JANUARY 9, 1936
"The fact is that nobody can live in the White House today...and live a 'usual American life.' We are generally speaking a silly, sentimental folk with a preconceived notion of what democratic simplicity ought to be... Here we have outgrown most of Europe in scope in our international contact, and we still refuse to surround high officials and their families with not only protection from outside but what is more important, protection from themselves and their own understandable lack of official common sense."
The above quotations are taken from a communication to a New York Metropolitan Daily, and they bring up a very interesting point. If we do not allow our high American officials and their families to lead a "usual American life," I wonder how long we would have a really representative type of American in official life? We surround our Presidents now with what protection has been deemed necessary from the outside and most of the Presidents have found it irksome, and at times very harmful, in that it cuts them off from the ability to keep in touch with people in the way they have been accustomed to do all through their lives.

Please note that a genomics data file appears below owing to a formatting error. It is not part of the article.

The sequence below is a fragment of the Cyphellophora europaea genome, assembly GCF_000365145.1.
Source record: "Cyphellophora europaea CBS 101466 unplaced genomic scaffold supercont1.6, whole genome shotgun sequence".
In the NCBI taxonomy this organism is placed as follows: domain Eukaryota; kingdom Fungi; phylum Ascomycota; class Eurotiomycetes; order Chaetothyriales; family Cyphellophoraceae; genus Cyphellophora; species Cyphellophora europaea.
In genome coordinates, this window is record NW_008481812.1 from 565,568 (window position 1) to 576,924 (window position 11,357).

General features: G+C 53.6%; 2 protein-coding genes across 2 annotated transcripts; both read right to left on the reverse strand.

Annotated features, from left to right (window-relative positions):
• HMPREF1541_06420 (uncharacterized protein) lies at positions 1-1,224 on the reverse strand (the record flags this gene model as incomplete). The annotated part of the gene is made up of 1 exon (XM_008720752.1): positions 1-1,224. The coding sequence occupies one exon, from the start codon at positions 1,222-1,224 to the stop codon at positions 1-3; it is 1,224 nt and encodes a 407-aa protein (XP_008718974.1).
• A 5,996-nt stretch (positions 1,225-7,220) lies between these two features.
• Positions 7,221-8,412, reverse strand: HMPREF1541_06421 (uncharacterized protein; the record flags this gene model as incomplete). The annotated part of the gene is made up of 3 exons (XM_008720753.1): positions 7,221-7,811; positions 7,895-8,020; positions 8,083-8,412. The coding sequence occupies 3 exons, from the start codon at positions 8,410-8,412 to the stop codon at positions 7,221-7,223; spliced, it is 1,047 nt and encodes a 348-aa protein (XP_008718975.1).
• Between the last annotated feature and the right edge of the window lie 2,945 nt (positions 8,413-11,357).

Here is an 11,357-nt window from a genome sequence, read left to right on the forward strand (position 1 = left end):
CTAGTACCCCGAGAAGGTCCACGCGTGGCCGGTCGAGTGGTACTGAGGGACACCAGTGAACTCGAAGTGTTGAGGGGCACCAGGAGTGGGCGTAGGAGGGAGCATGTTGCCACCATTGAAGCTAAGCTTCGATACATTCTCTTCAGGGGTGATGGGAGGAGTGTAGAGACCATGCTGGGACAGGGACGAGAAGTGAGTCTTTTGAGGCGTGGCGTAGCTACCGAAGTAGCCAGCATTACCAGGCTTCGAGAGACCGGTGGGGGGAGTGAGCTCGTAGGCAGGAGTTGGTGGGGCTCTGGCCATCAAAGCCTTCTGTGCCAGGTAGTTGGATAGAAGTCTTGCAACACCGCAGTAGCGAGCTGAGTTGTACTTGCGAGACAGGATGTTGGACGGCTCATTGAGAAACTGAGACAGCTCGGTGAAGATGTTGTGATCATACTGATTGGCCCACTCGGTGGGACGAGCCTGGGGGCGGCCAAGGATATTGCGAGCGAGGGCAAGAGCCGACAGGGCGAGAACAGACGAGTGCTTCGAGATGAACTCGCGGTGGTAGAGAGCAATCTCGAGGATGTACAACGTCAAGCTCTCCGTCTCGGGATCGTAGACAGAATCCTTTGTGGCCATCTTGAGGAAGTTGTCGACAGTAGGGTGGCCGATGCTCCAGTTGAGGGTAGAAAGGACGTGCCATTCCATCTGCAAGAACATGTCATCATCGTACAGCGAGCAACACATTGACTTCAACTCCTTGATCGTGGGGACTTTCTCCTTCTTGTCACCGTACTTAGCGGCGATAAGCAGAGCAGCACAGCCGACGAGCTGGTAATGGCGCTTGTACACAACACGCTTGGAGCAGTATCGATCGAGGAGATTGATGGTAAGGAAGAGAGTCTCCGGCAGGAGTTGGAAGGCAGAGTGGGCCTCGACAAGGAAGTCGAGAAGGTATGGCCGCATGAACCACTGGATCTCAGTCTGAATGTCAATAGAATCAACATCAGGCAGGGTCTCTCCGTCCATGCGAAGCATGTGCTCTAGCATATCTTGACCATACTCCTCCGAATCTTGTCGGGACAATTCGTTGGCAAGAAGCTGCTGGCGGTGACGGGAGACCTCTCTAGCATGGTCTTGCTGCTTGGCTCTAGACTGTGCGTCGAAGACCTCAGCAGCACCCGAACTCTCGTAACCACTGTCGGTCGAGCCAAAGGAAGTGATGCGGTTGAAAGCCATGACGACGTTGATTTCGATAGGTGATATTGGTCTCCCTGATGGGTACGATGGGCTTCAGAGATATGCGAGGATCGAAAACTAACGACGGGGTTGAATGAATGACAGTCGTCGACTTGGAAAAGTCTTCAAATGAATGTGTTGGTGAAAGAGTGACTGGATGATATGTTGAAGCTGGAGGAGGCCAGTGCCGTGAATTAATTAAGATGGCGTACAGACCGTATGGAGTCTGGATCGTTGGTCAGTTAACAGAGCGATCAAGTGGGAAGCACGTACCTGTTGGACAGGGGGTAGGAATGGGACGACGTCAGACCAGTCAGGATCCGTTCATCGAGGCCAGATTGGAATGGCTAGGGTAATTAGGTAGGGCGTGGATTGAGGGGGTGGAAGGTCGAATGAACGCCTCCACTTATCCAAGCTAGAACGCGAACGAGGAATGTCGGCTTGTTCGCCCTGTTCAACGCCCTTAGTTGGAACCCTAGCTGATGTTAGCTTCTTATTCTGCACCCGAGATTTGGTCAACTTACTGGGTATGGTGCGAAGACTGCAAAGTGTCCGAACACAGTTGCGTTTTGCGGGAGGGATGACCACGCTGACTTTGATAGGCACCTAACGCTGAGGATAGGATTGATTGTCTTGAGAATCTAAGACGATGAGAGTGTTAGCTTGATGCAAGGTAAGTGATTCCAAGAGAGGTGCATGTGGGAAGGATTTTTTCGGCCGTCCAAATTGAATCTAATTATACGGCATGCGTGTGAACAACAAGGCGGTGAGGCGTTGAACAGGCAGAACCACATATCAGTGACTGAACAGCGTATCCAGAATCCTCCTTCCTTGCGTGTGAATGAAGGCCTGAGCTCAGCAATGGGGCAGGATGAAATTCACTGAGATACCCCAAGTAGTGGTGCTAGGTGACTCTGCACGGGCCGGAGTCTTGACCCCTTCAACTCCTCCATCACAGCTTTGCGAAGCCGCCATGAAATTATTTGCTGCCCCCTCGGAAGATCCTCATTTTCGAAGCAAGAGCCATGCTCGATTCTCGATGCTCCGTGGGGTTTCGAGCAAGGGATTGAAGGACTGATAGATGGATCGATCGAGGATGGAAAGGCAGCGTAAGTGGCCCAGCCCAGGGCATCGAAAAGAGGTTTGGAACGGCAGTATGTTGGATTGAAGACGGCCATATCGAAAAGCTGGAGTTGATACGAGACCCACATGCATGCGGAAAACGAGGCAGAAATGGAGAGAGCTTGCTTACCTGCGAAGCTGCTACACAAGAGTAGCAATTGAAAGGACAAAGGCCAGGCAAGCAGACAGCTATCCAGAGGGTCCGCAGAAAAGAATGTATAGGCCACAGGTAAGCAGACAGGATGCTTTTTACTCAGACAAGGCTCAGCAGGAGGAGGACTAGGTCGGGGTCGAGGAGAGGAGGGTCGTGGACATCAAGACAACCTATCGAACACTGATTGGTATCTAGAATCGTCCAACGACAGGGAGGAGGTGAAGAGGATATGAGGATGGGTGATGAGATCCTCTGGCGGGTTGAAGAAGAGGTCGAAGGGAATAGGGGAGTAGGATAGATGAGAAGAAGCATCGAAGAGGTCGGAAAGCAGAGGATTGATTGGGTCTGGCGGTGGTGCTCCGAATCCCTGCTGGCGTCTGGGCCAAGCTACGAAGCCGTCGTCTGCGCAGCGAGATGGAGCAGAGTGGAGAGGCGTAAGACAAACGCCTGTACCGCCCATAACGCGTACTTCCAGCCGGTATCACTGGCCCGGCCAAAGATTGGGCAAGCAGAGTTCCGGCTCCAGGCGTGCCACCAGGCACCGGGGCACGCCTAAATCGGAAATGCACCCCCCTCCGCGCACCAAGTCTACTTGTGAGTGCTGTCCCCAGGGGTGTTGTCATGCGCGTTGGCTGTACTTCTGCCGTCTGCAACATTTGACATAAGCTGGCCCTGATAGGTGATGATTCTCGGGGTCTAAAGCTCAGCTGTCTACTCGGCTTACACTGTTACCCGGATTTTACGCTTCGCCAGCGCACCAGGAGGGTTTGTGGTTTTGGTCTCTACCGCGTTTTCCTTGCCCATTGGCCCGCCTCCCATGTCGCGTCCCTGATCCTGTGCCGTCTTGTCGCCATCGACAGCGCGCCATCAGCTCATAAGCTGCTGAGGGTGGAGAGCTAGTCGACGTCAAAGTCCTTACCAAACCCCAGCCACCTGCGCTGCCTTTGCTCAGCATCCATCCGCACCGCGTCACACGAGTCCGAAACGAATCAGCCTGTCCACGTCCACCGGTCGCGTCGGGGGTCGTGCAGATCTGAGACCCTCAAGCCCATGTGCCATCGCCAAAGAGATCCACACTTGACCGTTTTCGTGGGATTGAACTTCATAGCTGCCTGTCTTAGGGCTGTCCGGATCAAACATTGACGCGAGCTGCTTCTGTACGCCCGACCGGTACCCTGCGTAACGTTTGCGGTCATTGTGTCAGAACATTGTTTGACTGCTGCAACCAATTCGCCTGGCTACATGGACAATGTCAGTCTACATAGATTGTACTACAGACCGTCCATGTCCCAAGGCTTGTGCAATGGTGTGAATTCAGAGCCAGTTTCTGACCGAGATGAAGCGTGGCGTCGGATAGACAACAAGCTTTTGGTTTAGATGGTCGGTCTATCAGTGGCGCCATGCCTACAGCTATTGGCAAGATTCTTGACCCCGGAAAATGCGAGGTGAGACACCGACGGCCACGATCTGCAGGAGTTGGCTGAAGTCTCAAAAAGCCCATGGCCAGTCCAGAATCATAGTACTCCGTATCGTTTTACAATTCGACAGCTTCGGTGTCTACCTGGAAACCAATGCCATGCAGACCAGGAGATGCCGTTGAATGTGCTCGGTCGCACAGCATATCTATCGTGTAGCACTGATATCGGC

Perhaps the elected official himself might be so busy with his duties that he could forget for the most part a strictly supervised mode of life. But for his family what would the results be? An American boy or girl having to go out to live a "usual American life" after four or eight years of seclusion, would find themselves handicapped for life, and what man, having a family, would willingly subject them to this kind of an existence, suitable for hereditary princelings no doubt whose lives must follow along the same way as long as they live unless they abdicate in favor of a "usual life" in whatever country they may happen to be. I have a feeling that the gentleman who wrote this communication knows our "international contacts" even better than he knows his own country. I still believe the people in this country want their representatives to be average American citizens leading "usual American lives."